There are several rules to watch out for when seeking patent protection for antibodies in Brazil.
Despite the continuing efforts to harmonise patent practice in all countries, some differences persist. When it comes to technological domains such as biotechnology, minor differences can have a significant impact. This is the case with antibody patentability. Although Brazilian practice is inspired by European practice, most practitioners agree that it comes with several restrictions.
In Europe, while antibodies are most commonly defined according to their amino acid sequences, it is also acceptable to claim antibodies in terms of their functions, provided that a skilled person can isolate or make such antibodies without experimental uncertainties. This flexibility is also reflected in granted claims on functional features relating to aspects of antigen binding, such as binding to a defined epitope and competing for binding with another antibody. Such functional definition is regularly rejected in Brazil.
It is common to observe Brazilian applications with foreign priority claims defining antibodies by percentage identity or similarity and by functional languages. These will most likely face objections at the examination stage. So the question is: what is acceptable?
Non-naturally occurring antibodies
Article 10(IX) of the Industrial Property Law stipulates that biological materials found in or isolated from nature are not considered to be inventions. Polyclonal antibodies are interpreted as biological products isolated from nature and are therefore excluded from patent protection.
On the other hand, once monoclonal antibodies have been produced by different techniques (eg, hybridoma or genetic engineering), they are not considered as naturally occurring by the Brazilian Patent and Trademark Office (INPI) and therefore are subject to protection. The same is applicable for chimeric and humanised antibodies. The question now is thus: how to claim them?
The INPI analyses antibodies as proteins. In this sense, monoclonal antibodies should be defined according to the deposit number of the hybridoma producer cell or by their own amino acid sequence (sequence identification numbers). Examples of accepted claims include:
- “monoclonal antibody, characterised by being produced by the cell line deposited under American Type Culture Collection access number PTA-4837”;
- “an artificial antibody with specific affinity for a characteristic epitope of the ED-B domain of fibronectin, characterised in that… the antibody has the following amino acid sequence: VH… (SEQ ID NO: 19), linker, VL… (SEQ ID NO: 21)”; and
- “humanised antibody that specifically binds to an epitope… characterised by comprising: a humanised light chain variable region comprising the following sequence: Asp Xaa Val Met Thr… (SEQ ID NO: 7) wherein Xaa in position 2 is Val or Ile… a heavy chain variable region comprising the following sequence: Xaa Val Gln Leu Val… (SEQ ID NO: 8) wherein Xaa in position 1 is Glu or Gln”.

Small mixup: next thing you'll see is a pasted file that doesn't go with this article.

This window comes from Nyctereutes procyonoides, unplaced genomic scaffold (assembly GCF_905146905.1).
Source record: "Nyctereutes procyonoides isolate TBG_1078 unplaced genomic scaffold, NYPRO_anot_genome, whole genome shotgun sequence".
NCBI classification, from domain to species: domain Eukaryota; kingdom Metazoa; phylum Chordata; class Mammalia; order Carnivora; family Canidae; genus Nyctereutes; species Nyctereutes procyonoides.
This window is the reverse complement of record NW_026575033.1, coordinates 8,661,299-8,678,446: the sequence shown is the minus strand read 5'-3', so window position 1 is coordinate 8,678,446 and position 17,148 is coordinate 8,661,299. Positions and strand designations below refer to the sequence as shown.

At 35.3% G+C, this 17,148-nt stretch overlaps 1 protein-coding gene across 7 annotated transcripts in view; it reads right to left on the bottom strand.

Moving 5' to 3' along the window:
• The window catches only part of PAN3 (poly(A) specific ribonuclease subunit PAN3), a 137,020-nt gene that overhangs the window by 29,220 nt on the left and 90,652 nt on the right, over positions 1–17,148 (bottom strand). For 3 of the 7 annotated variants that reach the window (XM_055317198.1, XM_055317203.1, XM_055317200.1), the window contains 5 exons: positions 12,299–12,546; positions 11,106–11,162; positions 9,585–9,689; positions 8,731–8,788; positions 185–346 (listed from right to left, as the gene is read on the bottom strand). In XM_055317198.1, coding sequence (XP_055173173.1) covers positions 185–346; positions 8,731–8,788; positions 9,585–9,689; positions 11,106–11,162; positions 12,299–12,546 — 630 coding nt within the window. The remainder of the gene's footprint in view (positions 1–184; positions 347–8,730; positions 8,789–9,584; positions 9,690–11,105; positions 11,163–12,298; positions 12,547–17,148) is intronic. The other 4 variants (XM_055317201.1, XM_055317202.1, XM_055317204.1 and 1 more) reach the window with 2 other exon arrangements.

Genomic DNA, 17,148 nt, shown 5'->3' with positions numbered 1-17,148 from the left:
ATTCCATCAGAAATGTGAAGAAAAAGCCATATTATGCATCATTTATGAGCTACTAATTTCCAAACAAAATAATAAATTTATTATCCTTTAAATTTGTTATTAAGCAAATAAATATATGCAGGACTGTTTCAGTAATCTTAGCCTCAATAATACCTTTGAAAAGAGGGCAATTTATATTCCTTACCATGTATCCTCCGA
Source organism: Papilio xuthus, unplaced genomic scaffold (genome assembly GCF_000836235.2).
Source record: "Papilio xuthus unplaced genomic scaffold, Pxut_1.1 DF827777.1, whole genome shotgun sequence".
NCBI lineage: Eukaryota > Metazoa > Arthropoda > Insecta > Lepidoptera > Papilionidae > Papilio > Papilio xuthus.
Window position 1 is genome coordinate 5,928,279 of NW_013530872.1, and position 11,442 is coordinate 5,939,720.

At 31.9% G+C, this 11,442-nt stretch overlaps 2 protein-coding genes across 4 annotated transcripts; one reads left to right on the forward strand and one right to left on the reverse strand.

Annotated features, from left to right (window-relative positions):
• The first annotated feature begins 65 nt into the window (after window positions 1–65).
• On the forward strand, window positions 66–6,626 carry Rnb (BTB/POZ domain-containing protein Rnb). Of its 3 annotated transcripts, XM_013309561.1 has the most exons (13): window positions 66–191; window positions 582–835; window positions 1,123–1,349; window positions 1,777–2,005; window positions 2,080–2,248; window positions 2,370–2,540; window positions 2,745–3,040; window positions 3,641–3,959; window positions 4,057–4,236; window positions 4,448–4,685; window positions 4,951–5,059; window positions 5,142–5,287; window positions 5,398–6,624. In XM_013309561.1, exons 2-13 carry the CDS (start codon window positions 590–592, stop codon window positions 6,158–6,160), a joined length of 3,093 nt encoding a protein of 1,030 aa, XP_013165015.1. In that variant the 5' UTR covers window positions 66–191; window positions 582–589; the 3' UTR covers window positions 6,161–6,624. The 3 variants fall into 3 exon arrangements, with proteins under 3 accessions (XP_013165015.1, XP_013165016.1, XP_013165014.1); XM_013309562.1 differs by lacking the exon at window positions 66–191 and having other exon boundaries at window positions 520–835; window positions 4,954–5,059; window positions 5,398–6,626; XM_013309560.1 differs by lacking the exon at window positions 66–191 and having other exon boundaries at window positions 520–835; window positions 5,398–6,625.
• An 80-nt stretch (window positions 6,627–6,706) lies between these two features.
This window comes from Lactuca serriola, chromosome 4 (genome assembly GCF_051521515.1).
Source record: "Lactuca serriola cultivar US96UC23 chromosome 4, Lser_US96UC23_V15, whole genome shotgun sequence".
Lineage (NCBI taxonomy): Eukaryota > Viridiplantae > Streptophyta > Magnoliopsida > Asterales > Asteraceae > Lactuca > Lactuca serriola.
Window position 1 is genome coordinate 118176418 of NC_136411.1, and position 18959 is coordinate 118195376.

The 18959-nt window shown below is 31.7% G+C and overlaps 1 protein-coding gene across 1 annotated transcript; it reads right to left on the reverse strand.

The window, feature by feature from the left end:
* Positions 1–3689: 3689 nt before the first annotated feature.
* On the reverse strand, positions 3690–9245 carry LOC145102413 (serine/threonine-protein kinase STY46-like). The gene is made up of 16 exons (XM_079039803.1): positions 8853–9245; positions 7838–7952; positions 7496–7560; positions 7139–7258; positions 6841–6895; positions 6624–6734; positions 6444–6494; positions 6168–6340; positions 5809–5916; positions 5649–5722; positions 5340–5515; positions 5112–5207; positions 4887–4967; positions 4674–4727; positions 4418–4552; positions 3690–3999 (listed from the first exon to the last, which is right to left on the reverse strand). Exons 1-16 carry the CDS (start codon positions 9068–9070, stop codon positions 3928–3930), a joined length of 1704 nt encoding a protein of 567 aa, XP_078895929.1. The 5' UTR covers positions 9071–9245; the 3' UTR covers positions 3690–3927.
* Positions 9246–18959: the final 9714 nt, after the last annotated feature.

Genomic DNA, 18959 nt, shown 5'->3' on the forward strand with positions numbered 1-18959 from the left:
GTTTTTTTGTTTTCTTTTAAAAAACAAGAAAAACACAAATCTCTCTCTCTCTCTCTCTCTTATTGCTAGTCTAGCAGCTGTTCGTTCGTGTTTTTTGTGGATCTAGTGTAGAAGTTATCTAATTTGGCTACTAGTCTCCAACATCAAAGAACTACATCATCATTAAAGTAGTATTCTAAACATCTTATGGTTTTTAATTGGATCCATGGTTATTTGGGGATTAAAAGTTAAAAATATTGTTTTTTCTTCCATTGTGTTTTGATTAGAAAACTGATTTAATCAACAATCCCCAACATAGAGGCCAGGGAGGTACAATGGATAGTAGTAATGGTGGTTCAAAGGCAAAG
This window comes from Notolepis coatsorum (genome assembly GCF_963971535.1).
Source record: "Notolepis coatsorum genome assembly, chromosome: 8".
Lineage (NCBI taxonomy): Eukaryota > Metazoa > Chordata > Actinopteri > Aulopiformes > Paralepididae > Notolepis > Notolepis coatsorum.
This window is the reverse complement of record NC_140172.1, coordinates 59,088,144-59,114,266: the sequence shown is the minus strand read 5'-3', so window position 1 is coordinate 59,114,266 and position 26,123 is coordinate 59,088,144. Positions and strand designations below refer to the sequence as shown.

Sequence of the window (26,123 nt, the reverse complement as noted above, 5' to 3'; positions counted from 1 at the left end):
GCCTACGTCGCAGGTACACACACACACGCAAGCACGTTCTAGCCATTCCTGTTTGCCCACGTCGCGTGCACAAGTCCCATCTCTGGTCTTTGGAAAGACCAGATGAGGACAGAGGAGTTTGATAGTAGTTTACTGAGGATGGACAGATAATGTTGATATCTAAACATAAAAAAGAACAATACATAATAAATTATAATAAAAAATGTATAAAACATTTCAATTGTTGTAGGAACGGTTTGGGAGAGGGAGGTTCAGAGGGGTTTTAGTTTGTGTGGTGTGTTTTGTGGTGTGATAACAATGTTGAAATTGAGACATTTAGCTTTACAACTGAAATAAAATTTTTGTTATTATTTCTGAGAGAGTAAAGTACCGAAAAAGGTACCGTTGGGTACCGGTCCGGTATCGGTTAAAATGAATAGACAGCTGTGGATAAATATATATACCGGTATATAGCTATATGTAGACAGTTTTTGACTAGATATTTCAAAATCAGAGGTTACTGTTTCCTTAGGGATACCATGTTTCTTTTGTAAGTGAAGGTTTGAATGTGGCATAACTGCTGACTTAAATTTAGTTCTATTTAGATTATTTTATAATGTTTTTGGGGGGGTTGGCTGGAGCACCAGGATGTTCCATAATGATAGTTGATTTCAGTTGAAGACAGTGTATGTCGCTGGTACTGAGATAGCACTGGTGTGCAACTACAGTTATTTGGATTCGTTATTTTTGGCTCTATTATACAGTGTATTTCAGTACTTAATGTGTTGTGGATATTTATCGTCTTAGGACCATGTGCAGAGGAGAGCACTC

The INPI considers hybridomas to be products resulting from direct human intervention that could not possibly occur under natural conditions; they are thus also subject to protection.
As for the chimeric/humanised antibodies that are also subject to patent protection, their characterisation requires the presentation of a SEQ ID NO: X containing an amino acid sequence of the variable portion of the antibody and the definition of the other elements (Fc portion) (Item 188.8.131.52 of Resolution 144), as exemplified as follows:
- “humanised antibody against a-actin, characterised by comprising the murine variable region which consists of SEQ ID NO: X and human y chain regions”; and
- “humanised antibody against a-actin, characterised by comprising the murine complementarity determining regions (CDR1; CDR2; CDR3) which consist of SEQ ID NO: X, SEQ ID NO: Y and SEQ ID NO: Z in the light chain and SEQ ID NO: A, SEQ ID NO: B and SEQ ID NO: C in the heavy chain and human y chain regions”.
As mentioned above, the INPI is likely to raise objections to any definition comprising binding, encoding and neutralising features, as well as therapeutic and identity or homology functions (regardless of how high the identity or homology is).
For foreign applications filed in Brazil, the applicant may submit a separate claim set for Brazilian prosecution, where the claims are more relevant to the national practice. Nevertheless, it may be more strategic not to restrict the claims by excessive limitations upon filing and instead await the INPI’s position on patentability during examination of the application. In the end, correct delimitation of the scope of protection will always depend on the concepts behind the invention and, in many cases, commercial strategies.
This article first appeared in IAM. For further information please visit www.iam-media.com.